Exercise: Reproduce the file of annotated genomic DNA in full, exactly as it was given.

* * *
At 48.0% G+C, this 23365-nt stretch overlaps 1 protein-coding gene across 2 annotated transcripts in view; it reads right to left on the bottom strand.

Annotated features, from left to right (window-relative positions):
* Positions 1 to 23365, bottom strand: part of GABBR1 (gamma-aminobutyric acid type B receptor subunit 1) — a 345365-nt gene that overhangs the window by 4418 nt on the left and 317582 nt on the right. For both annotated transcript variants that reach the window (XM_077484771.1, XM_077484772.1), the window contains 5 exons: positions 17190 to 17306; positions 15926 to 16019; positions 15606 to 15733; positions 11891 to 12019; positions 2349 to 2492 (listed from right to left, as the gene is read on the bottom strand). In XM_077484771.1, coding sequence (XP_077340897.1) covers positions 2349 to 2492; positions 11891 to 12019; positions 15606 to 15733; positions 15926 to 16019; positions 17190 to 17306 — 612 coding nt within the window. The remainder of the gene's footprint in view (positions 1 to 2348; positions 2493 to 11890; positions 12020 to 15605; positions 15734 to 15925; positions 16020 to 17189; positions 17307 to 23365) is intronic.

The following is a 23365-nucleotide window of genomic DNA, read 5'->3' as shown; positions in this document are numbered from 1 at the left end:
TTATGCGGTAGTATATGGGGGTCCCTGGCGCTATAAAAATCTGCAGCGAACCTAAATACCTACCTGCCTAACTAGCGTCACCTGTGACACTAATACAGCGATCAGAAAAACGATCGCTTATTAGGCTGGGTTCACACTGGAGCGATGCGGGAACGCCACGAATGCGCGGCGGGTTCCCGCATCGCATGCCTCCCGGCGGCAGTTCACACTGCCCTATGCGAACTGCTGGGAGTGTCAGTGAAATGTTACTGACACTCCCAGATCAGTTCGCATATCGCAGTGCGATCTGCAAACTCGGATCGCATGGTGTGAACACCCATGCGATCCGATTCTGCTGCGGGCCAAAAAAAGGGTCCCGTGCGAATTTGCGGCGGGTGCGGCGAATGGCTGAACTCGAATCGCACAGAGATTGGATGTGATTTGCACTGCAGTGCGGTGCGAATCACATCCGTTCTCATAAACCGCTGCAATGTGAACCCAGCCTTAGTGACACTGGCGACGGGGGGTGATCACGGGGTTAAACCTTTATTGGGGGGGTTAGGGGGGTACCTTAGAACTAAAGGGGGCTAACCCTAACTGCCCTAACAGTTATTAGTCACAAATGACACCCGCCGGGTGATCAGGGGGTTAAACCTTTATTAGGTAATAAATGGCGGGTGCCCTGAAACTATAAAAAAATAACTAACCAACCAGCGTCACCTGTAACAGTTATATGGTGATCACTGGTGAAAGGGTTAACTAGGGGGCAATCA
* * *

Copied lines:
At 48.0% G+C, this 23365-nt stretch overlaps 1 protein-coding gene across 2 annotated transcripts in view; it reads right to left on the bottom strand.

Annotated features, from left to right (window-relative positions):
* Positions 1 to 23365, bottom strand: part of GABBR1 (gamma-aminobutyric acid type B receptor subunit 1) — a 345365-nt gene that overhangs the window by 4418 nt on the left and 317582 nt on the right. For both annotated transcript variants that reach the window (XM_077484771.1, XM_077484772.1), the window contains 5 exons: positions 17190 to 17306; positions 15926 to 16019; positions 15606 to 15733; positions 11891 to 12019; positions 2349 to 2492 (listed from right to left, as the gene is read on the bottom strand). In XM_077484771.1, coding sequence (XP_077340897.1) covers positions 2349 to 2492; positions 11891 to 12019; positions 15606 to 15733; positions 15926 to 16019; positions 17190 to 17306 — 612 coding nt within the window. The remainder of the gene's footprint in view (positions 1 to 2348; positions 2493 to 11890; positions 12020 to 15605; positions 15734 to 15925; positions 16020 to 17189; positions 17307 to 23365) is intronic.

The following is a 23365-nucleotide window of genomic DNA, read 5'->3' as shown; positions in this document are numbered from 1 at the left end:
TTATGCGGTAGTATATGGGGGTCCCTGGCGCTATAAAAATCTGCAGCGAACCTAAATACCTACCTGCCTAACTAGCGTCACCTGTGACACTAATACAGCGATCAGAAAAACGATCGCTTATTAGGCTGGGTTCACACTGGAGCGATGCGGGAACGCCACGAATGCGCGGCGGGTTCCCGCATCGCATGCCTCCCGGCGGCAGTTCACACTGCCCTATGCGAACTGCTGGGAGTGTCAGTGAAATGTTACTGACACTCCCAGATCAGTTCGCATATCGCAGTGCGATCTGCAAACTCGGATCGCATGGTGTGAACACCCATGCGATCCGATTCTGCTGCGGGCCAAAAAAAGGGTCCCGTGCGAATTTGCGGCGGGTGCGGCGAATGGCTGAACTCGAATCGCACAGAGATTGGATGTGATTTGCACTGCAGTGCGGTGCGAATCACATCCGTTCTCATAAACCGCTGCAATGTGAACCCAGCCTTAGTGACACTGGCGACGGGGGGTGATCACGGGGTTAAACCTTTATTGGGGGGGTTAGGGGGGTACCTTAGAACTAAAGGGGGCTAACCCTAACTGCCCTAACAGTTATTAGTCACAAATGACACCCGCCGGGTGATCAGGGGGTTAAACCTTTATTAGGTAATAAATGGCGGGTGCCCTGAAACTATAAAAAAATAACTAACCAACCAGCGTCACCTGTAACAGTTATATGGTGATCACTGGTGAAAGGGTTAACTAGGGGGCAATCA